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Old 2018-11-08, 15:44   #1
cdepth
 
Nov 2018

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Default Weird Jacobi check behaviour

Hello everyone :)

I upgraded my Prime95 software to the latest Win64 version a couple of weeks ago. It worked like a charm until yesterday, when I had to manually stop the program for a few minutes. After resuming it, the Jacobi check run on one of my assignments failed. Then it performed the Jacobi check on some backup files, which kept failing until one of them (written at a previous manual stop) passed the test. Nothing so far seems strange, but every time a Jacobi check is performed on the assignment, it fails and it restores the same backup file, even if Prime95 has only been running for a few seconds since restoring the backup file.

My wild guess is that the residue (Ri) at that backup file is, unexpectedly, not 2 less than a square mod Mp (so (Ri + 2 / Mp) = -1) but it does pass the Jacobi test as it is also not 2 more than a square mod Mp (so (Ri - 2 / Mp) = -1), so the next residue (Ri+1) minus 2 has Jacobi symbol (Ri+1 - 2 / Mp) = (Ri2 - 4 / Mp) = ((Ri + 2)(Ri - 2) / Mp) = (Ri + 2 / Mp) (Ri - 2 / Mp) = (-1)(-1) = 1 and every subsequent residue is 1 as all the future residues plus 2 are a square (unless another hardware error kicks in). I do not really know whether the software also checks that (Ri + 2 / Mp) equals 1, though.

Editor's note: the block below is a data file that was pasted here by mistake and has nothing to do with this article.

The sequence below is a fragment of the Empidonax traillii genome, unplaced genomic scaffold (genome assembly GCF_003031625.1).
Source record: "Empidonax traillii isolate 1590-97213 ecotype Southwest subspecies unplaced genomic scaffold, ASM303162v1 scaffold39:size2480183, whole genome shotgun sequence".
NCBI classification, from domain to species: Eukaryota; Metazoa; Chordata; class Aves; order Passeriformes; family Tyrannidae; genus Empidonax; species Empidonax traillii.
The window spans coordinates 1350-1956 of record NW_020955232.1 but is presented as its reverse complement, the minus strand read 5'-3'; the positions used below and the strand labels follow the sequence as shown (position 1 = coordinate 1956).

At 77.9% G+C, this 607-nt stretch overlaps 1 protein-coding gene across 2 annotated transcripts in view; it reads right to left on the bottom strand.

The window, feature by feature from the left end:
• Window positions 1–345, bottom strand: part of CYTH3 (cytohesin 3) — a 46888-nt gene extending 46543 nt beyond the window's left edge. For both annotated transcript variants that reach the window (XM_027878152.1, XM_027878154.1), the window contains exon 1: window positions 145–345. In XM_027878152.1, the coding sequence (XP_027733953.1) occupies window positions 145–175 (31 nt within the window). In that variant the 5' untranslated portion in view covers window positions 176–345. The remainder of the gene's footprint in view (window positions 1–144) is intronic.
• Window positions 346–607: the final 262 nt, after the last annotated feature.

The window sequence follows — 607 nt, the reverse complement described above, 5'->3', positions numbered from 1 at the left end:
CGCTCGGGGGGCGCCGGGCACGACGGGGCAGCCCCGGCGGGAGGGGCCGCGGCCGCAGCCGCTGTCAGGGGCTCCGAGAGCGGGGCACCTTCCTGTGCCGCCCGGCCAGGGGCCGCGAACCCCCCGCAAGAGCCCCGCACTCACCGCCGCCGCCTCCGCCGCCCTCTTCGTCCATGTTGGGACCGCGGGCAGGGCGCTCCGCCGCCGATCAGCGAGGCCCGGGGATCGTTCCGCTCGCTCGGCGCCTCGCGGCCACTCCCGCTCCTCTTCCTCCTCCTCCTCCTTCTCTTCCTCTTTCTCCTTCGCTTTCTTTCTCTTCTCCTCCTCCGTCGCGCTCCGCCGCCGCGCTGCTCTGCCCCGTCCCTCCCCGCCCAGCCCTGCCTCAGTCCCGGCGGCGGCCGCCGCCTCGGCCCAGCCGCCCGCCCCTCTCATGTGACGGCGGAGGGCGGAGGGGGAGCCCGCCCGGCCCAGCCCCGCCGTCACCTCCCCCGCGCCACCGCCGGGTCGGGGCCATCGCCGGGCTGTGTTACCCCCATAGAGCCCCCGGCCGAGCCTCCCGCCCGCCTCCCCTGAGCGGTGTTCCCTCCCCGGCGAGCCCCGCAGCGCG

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Old 2018-11-08, 16:11   #2
GP2
 
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I think a Jacobi check in an LL test only has a 50% chance of detecting an error, as opposed to a Gerbicz error check in a PRP test, which is much more foolproof. So maybe your "good" backup file is actually bad, too.

Last fiddled with by GP2 on 2018-11-08 at 16:14
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Old 2018-12-18, 15:19   #3
nomead
 
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I ran into something vaguely similar now.

I've had a long pause of not doing anything GIMPS related, but managed to scrape together a very low budget setup that has a tolerable speed for current FFT lengths. (AMD Ryzen 3 2200G paired with the second cheapest memory, DDR4 2666 MHz CL19). Ran various kinds of hardware tests to make sure that everything is working well. My decision from the beginning was not to do any CPU overclocking, but maybe tweak the memory timings a bit. I managed to get the memory clock up to 3333 MHz and stable; stable here meaning that it ran Memtest86 for about a day with no hiccups. So I thought it's good enough for Prime95 as well, and to err on the safe side, backed down to 3200 MHz.